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Obsessed with birds and nature from a young age, British-Bangladeshi conservationist, Dr. Mya-Rose “Birdgirl” Craig, set up an organisation – Black2Nature – to increase access and opportunities for ethnic minorities in environmentalism. With a growing social media following and a six-figure book deal, Mya-Rose is using her platform to get businesses and the media to listen to young people, Indigenous communities and, of course, birds, as they take action on climate and biodiversity.
In this Climate Leadership Series, we ask experts and influencers in business climate action to share their insight into best practices, discuss current and future trends, and debate the most impactful solutions. You can read more about Mya-Rose at the bottom of this article.
Rosie Helson (RH): A lot of the thinking about climate change is in relation to how it effects people, but how does it also impact birds and why is that important?
Mya-Rose Craig (MC): One of my favourite things about birds is you can find them in almost any landscape, but habitat loss is having an impact on their delicate populations. Marshes are drying up, forests are burning down, and we’re seeing birds go more North or South depending on where they are in relation to the Equator.
Birds are a key indicator of climate change and environmental issues, the wellbeing of our wildlife and biodiversity. If we’re losing our birds, we’re also losing our insects, mammals and fish. So, it’s important that we act immediately to reverse this loss.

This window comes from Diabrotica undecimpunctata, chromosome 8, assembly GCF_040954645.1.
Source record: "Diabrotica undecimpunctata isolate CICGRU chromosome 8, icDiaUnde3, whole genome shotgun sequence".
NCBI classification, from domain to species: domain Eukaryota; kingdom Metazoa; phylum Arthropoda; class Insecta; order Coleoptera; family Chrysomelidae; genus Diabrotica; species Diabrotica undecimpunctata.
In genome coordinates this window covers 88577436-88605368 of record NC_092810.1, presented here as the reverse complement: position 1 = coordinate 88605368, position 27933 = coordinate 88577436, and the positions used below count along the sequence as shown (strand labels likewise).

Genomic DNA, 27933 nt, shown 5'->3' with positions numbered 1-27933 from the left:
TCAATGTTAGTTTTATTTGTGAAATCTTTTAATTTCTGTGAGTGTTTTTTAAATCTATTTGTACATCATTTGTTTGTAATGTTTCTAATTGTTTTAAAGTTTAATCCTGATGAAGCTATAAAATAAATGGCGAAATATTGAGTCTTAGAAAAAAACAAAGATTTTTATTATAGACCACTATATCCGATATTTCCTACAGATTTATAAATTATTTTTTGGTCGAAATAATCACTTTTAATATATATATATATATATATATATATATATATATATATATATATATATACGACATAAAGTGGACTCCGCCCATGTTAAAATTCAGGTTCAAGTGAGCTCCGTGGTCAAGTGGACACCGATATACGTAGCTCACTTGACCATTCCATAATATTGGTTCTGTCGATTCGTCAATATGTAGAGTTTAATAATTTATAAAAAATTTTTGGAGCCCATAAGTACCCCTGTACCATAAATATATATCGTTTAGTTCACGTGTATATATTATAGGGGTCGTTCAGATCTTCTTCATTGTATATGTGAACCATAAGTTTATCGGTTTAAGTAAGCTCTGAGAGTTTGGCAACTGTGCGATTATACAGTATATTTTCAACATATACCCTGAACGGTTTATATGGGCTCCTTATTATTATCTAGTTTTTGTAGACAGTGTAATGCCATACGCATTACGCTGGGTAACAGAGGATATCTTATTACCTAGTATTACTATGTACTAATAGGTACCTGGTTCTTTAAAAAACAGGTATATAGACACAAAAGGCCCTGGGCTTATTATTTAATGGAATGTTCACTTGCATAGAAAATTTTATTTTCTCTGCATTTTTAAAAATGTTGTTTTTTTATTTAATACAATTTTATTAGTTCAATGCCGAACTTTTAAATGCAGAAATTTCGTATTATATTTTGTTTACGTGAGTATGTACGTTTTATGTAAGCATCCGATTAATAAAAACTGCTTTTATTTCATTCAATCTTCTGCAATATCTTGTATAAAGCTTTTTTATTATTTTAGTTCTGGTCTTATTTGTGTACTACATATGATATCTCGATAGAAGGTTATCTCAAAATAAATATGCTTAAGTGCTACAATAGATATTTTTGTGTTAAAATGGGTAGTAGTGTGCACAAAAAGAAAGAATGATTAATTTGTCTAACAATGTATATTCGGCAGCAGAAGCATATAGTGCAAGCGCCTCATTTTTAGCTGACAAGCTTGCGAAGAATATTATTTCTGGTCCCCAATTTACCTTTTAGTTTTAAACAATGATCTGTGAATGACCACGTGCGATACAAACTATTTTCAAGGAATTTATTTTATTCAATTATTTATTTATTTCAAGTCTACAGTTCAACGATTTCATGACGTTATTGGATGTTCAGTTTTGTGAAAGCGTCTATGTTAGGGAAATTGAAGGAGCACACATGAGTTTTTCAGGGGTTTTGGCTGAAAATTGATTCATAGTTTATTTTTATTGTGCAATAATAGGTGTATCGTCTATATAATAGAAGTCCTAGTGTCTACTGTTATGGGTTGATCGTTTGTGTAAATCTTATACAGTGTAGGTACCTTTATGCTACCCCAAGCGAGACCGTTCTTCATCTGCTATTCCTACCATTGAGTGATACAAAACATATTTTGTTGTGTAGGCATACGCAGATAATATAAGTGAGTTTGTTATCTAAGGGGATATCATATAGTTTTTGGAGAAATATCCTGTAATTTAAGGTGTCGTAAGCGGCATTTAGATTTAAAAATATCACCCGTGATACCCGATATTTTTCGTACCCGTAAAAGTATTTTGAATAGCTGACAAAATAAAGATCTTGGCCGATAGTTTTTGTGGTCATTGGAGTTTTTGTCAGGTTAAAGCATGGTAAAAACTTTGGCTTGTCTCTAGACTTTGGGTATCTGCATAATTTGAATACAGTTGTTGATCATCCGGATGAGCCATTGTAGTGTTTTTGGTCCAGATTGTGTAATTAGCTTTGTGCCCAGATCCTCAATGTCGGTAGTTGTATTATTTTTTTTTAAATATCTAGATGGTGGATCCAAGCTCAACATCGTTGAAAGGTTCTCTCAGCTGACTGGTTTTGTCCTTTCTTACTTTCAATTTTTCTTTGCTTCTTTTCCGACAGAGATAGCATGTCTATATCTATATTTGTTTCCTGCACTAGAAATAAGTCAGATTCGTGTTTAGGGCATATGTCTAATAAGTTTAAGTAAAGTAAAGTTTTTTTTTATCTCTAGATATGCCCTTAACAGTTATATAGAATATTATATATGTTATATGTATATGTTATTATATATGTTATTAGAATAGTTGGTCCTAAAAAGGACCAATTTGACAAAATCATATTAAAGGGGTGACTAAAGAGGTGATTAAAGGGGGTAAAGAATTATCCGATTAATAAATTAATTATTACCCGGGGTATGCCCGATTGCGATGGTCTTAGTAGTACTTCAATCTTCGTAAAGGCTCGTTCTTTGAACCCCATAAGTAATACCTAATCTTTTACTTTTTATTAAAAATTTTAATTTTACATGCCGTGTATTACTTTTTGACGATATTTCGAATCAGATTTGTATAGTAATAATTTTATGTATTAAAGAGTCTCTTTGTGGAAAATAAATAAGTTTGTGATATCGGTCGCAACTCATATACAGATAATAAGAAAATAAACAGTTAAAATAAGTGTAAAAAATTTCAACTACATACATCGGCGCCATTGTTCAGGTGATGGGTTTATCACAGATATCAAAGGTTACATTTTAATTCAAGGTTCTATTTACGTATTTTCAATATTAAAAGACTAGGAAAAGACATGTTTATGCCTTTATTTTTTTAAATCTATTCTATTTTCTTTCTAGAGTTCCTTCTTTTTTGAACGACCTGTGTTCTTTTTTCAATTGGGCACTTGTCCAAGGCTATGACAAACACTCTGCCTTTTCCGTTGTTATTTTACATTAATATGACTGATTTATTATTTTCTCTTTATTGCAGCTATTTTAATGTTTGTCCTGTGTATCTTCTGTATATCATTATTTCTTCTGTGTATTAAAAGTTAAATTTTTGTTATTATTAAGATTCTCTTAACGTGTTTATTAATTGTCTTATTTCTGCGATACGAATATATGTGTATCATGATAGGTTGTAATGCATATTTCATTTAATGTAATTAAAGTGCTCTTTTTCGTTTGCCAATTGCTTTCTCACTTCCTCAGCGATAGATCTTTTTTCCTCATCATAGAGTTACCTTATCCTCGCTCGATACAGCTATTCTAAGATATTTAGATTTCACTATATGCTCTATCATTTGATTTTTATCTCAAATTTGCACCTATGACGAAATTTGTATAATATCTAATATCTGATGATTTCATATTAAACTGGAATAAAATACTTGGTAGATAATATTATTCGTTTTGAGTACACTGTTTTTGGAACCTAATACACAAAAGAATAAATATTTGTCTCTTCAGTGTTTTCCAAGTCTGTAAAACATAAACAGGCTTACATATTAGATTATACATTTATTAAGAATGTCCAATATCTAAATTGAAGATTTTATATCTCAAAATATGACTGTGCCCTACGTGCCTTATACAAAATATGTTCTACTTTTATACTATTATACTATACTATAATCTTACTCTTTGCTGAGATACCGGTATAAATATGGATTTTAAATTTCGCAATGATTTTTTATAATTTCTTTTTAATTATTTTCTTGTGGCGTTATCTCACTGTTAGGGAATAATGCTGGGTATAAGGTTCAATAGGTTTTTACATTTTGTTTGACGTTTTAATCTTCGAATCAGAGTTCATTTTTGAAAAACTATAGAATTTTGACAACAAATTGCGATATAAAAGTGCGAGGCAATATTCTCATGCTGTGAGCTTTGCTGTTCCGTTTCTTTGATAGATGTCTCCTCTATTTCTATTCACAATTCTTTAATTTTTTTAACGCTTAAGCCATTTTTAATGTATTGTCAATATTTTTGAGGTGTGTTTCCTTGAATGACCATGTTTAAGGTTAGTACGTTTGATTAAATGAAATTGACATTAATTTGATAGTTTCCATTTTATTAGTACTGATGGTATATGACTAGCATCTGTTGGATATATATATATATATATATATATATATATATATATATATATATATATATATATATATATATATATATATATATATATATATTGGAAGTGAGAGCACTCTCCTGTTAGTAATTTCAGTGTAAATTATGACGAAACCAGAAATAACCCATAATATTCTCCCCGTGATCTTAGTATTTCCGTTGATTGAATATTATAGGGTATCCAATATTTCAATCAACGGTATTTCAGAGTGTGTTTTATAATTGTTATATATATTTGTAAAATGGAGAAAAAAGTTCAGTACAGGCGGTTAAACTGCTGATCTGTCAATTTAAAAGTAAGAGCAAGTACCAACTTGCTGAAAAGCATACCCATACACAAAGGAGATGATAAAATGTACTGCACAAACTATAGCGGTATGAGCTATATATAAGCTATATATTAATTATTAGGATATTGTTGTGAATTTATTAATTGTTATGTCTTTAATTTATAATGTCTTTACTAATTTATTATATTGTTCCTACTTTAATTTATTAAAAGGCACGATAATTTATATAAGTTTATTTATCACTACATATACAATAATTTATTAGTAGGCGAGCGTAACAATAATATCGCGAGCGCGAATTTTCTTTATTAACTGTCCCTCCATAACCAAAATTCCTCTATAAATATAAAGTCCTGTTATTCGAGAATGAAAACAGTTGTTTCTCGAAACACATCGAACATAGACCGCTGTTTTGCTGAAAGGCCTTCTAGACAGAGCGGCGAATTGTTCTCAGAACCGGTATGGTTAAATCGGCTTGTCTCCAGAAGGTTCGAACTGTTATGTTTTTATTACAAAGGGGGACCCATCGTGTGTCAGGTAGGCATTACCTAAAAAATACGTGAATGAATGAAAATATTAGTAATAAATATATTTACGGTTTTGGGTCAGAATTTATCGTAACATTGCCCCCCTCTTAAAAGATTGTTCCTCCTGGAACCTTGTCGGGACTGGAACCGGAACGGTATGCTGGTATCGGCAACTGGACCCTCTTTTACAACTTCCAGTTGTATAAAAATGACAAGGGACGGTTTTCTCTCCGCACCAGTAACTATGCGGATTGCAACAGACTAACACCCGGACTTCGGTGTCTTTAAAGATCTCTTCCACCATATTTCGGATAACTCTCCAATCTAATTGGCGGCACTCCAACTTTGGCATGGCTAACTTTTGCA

RH: How can we protect habitats and the conditions important for birds to thrive?
MC: Fighting climate change is key, but the habitat loss and degradation we’re seeing, especially in Europe and North America, has many other causes.
This may surprise some people, but farmlands are wonderful habitats for birds. As farming becomes more industrialised, we lose that. A group of people I love called the Nature Friendly Faming Network are pushing for farms to return to their roots, which isn’t just good for our birds, but is good for our soil, our food – basically, it’s good for everything and everyone.
In addition, there aren’t enough green spaces in our cities. Parklands need to be restored and paved areas should be converted to grasses, bushes or trees. Even people putting food out in their gardens in winter, which we’re massively into in the UK, is fantastic for our bird populations.
RH: What can individuals and businesses learn from birds in their approach to climate action and biodiversity conservation?
MC: Humans have so much to learn from nature; some of our best inventions have been stolen from the natural world. Some of my favourite bird species are the very sociable ones. I love how they support each other indiscriminately. You see it when migratory birds travel together.
Also, animals - particularly birds - understand when enough is enough in terms of consumption. You don’t see birds building nests bigger than they need or sitting in a bush all day eating it dry. They go from tree to tree and from branch to branch having a little bit of everything and leaving enough for everyone else.
RH: As well as your passion for birds, you’ve been fortunate enough to travel and meet some Indigenous peoples. What can we learn from their relationship with nature?
MC: I’ve been extremely privileged to see conservation projects all over the world with my family, many of them led by Indigenous people. All of it had an impact on me, but there was one community in Bolivia that really changed my perspective on environmentalism.